Yes, conventional shocks may be more sophisticated but when used with hydraulic spheres/struts they are being subjected to a movable start point (unlike a conventional spring which is in equilibrium at rest) which is not usually part of their design? So in this instance surely it would both impair the ride over a damper orifice and also the life of the shock absorber as a result?
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Re: Re-gassing spheres to a lower pressure?

Post by Rosieuk » Wed Oct 04, 2017 8:20 pm

The question is what car are your spheres made for? If they're bx spheres I'd imagine their settings are different for those for Xantia, XM, C5, C6, not to mention the weights the system is used with.. A BX is around 950kg, a C5 estate is positively lardy by comparison.
Then you factor in the weight of your vehicle.. Which is?
The easiest way at that point would be.. Find the Citroën car that is closest in weight to yours and either pull the parts from it, or have an expert make it up with those settings.
Eg my Accent is, with everything full up, plus me 1200kg. I'd imagine that's roughly the same as a Xantia in weight. So I'd get Xantia rated spheres and have them charged according. But I really don't want complicated electronics so I'd pull the control (and any other requisite bits) from the bx so I get the closest spheres for my all up weight, but the simplest control system.. That way at the normal charge pressure you get something that is a happy medium instead of either something that has all the suspension movement of a BRM or something that best resembles the heap from Uncle Buck (ie rock solid or soggy as hell to the point of being dangerous).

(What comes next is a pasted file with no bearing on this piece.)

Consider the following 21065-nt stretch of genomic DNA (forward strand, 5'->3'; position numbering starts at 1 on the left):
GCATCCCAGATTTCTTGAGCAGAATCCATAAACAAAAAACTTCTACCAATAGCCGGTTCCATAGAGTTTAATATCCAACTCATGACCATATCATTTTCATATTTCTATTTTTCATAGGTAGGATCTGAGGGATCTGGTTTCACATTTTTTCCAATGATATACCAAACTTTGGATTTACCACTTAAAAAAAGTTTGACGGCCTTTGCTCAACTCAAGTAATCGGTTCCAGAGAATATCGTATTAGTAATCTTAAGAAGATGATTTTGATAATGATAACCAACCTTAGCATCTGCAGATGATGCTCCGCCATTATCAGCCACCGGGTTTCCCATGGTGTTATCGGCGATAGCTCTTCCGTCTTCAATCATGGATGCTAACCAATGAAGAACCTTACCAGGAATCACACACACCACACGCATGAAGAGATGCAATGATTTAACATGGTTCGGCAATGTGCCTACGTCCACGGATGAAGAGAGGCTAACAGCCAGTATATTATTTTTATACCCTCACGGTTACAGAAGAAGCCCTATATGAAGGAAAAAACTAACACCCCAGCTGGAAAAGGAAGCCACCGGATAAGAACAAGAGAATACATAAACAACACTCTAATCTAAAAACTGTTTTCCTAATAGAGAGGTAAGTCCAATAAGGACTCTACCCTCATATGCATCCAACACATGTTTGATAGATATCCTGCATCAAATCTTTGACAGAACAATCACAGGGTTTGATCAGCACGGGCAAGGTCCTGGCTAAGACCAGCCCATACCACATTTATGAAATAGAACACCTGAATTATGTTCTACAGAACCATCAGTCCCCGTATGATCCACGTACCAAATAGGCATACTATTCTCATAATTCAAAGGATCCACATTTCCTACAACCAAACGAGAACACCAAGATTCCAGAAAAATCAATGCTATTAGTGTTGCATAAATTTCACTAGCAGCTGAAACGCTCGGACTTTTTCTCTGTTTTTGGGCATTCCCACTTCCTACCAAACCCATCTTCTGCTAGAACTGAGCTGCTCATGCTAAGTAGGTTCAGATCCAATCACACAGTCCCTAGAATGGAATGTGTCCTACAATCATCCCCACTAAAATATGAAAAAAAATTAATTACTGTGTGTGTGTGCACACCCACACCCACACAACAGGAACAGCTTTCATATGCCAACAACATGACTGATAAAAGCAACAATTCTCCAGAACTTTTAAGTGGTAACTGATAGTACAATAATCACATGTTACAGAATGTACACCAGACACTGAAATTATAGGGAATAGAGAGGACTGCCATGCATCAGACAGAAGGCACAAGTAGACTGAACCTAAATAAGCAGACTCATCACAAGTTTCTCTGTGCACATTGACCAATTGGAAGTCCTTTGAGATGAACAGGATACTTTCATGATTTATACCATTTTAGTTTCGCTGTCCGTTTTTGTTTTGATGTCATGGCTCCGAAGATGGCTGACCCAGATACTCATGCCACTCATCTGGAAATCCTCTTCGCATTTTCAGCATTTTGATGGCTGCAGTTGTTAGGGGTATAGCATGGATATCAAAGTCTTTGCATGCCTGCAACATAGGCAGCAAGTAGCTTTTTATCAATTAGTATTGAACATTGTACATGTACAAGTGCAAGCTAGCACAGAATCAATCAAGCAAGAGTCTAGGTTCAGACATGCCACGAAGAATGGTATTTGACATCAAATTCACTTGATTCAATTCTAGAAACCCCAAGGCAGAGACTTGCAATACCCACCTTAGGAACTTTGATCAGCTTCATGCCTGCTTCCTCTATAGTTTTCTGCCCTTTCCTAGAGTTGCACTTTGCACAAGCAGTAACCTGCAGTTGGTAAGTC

Of course the problem will come if your application is either much lighter or much heavier than any of Citroëns applications..

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Re: Re-gassing spheres to a lower pressure?

Post by Rosieuk » Wed Oct 04, 2017 8:36 pm

I just had a look. A stock beetle is about 800-850kg kerb weight, even a BX is 100kg plus above that at best. The closest I can think of would be the gsa/gs parts. Even those are 900+kg, so about the same as BX. It might be possible to accurately measure the port size in the spheres *accurately*, work out the difference between your kerb weight and that of the donor in percentage and then apply that to fill and remake the ports in a tighter size to work with the lower application weight.
I don't know if this would work but have you tried underdriving the pump by changing the ratio of the pulley to engine rpm? Assuming you're using the pump etc.

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Re: Re-gassing spheres to a lower pressure?

Post by Kyleb » Thu Nov 02, 2017 7:19 pm

Image

Let’s see how this goes!